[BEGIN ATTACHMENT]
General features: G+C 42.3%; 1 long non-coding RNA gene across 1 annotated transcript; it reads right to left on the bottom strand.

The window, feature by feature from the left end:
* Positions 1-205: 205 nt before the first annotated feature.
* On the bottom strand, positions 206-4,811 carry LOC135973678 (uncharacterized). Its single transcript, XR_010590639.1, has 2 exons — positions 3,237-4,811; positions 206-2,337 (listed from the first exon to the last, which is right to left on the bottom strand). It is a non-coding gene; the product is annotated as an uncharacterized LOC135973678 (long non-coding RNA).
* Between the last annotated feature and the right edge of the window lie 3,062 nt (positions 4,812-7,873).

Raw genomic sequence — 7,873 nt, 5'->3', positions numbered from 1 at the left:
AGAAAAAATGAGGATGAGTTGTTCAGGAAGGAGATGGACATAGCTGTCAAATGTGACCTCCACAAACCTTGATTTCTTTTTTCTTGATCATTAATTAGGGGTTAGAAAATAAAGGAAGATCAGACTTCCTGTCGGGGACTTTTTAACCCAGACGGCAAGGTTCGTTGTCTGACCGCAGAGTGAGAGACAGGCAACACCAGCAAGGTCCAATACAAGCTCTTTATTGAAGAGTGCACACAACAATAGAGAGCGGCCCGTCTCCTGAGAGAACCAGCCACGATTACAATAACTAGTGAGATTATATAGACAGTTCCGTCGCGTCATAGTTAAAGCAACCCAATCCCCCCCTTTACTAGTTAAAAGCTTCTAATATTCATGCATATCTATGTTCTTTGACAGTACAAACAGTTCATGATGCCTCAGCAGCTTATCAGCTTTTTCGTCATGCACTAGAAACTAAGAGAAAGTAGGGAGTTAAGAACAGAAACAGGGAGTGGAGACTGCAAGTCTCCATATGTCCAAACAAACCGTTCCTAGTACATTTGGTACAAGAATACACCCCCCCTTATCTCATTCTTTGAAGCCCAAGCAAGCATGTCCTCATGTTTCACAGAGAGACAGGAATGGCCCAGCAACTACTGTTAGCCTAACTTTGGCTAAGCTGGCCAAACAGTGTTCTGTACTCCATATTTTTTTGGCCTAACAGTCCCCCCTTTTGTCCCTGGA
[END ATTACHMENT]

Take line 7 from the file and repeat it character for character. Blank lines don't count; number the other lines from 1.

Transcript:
AGAAAAAATGAGGATGAGTTGTTCAGGAAGGAGATGGACATAGCTGTCAAATGTGACCTCCACAAACCTTGATTTCTTTTTTCTTGATCATTAATTAGGGGTTAGAAAATAAAGGAAGATCAGACTTCCTGTCGGGGACTTTTTAACCCAGACGGCAAGGTTCGTTGTCTGACCGCAGAGTGAGAGACAGGCAACACCAGCAAGGTCCAATACAAGCTCTTTATTGAAGAGTGCACACAACAATAGAGAGCGGCCCGTCTCCTGAGAGAACCAGCCACGATTACAATAACTAGTGAGATTATATAGACAGTTCCGTCGCGTCATAGTTAAAGCAACCCAATCCCCCCCTTTACTAGTTAAAAGCTTCTAATATTCATGCATATCTATGTTCTTTGACAGTACAAACAGTTCATGATGCCTCAGCAGCTTATCAGCTTTTTCGTCATGCACTAGAAACTAAGAGAAAGTAGGGAGTTAAGAACAGAAACAGGGAGTGGAGACTGCAAGTCTCCATATGTCCAAACAAACCGTTCCTAGTACATTTGGTACAAGAATACACCCCCCCTTATCTCATTCTTTGAAGCCCAAGCAAGCATGTCCTCATGTTTCACAGAGAGACAGGAATGGCCCAGCAACTACTGTTAGCCTAACTTTGGCTAAGCTGGCCAAACAGTGTTCTGTACTCCATATTTTTTTGGCCTAACAGTCCCCCCTTTTGTCCCTGGA